Bucking the bailout

Mad as hell, the American people reject writing Wall Street a blank check

Illustration by Robert Armstrong

Last week in this space, I suggested the American people might not be as dumb as politicians presume they are. This week, damned if they didn’t go and prove me right by derailing the $700 billion taxpayer-funded bailout of Wall Street proposed by the Bush administration. Via telephone, the Internet and street protest, concerned citizens from across the political spectrum have put Washington’s plutocracy on notice: Enough’s enough.

For the first time in what seems like decades, Washington appears to be listening. Although House Republicans led the fight against the bailout proposal, which was defeated 228-205, they were joined by a fair portion of Democrats, who no doubt have noted public opinion is running 2-to-1 against the bailout. Wall Street responded by nose-diving 777 points, the largest one-day point drop in stock-market history.

The greed and hypocrisy that has corrupted our political process can no longer hide in plain sight. Treasury Secretary Henry M. Paulson Jr., the architect of the bailout proposal, has pointed out few Americans understand the complexities of the present financial crisis. But really, it’s rather simple. For the past decade, Wall Street has been playing high-stakes poker with debt-backed securities, unregulated financial devices that permit mortgages and other forms of consumer debt to be packaged and sold as stocks on the open market. When the housing market crashed and debtors began defaulting on home loans, those stocks became worthless, virtually overnight. Wall Street lost its gamble, but rather than pay up, it’s now seeking to shove the bill onto taxpayers.

Needless to say, the taxpayers smell a rat, and Paulson is the leading offender. The Treasury Secretary is in fact the former CEO of Goldman Sachs, the giant Wall Street investment bank that stood to be one of the bailout’s major beneficiaries. Indeed, the firm has already raked in $20 billion thanks to the Federal Reserve’s rescue of American Insurance Group last month. The only Wall Street CEO in the room when that deal was cut? Lloyd Blankfein of Goldman Sachs, according to The New York Times.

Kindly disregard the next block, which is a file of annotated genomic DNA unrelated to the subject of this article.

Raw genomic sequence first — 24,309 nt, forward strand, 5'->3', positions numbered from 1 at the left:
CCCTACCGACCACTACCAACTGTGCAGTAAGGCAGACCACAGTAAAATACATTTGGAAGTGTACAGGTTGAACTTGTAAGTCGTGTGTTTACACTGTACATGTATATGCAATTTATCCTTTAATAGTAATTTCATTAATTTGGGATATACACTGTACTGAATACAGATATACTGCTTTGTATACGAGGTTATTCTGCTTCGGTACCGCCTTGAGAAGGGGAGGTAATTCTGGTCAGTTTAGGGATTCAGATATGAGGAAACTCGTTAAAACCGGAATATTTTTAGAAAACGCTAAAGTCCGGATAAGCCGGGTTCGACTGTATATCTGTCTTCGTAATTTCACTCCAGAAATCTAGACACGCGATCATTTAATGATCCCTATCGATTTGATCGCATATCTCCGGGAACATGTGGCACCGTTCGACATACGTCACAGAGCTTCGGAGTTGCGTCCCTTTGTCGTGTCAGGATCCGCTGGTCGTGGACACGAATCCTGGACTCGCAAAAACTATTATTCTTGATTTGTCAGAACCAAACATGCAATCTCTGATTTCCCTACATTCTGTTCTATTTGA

An obvious conflict of interest? Hardly. It’s business as usual in Washington. Paulson’s bailout proposal would have granted him unlimited power with virtually no oversight, flatly stating that “Decisions by the Secretary pursuant to the authority of this Act are non-reviewable and committed to agency discretion, and may not be reviewed by any court of law or any administrative agency.”

Where’s the white knight riding to the people’s rescue? For a split second, it looked like it might be Republican presidential candidate Sen. John McCain, who temporarily suspended his campaign last week and returned to Washington to further muddle the bailout negotiations. McCain might have played the maverick to popular effect, calling for the outright rejection of a taxpayer-funded bailout for Wall Street’s “banksters.” Instead, he offered up the same plan, funded by a $700 billion tax cut for investment banks. Could it have anything to do with the fact that McCain’s top five campaign donors are the investment banks Merrill Lynch, Citigroup, Morgan Stanley, Goldman Sachs and JPMorgan Chase & Co., collectively donating more than $1 million this election cycle? You make the call.

That absence of Democratic presidential contender Sen. Barack Obama from the debate has been even more conspicuous. Besides mumble a few platitudes about the necessity for oversight, Obama contributed nothing of significance to the congressional debate—and no wonder! Three of the candidate’s top five campaign donors are major investment banks: the ubiquitous Goldman Sachs, Citigroup and JPMorgan Chase & Co. Together, they’ve contributed $1.5 million to Obama.

Surely the leaders of the Democratically controlled House would heed the will of the people so vigorously stated in the blitzkrieg of e-mails that have bombarded the nation’s Capitol. No such luck. No one pushed harder for the bailout than California Rep. Nancy Pelosi. You guessed it: Three of her top 11 donors in 2008 include investment banks Goldman Sachs, Citigroup and JPMorgan Chase & Co.

There is evidence some local pols have been listening to their constituents. Just as public protest against the bailout has come from the far left and the far right, California’s Democratic Rep. Mike Thompson and Republican Rep. John Doolittle, about as far apart politically as you can get, voted against the proposal. Meanwhile, centrist Democratic Rep. Doris Matsui and Republican Rep. Dan Lungren voted for the bailout.

As this is being written, Congress is regrouping for another go at the bailout bill. With so many elected representatives apparently on the take, the outcome might appear to be inevitable. But not so fast. An increasing number of Americans, Democrats and Republicans, are rising from their slumber. Politicians who choose to ignore this awakening do so at their own peril.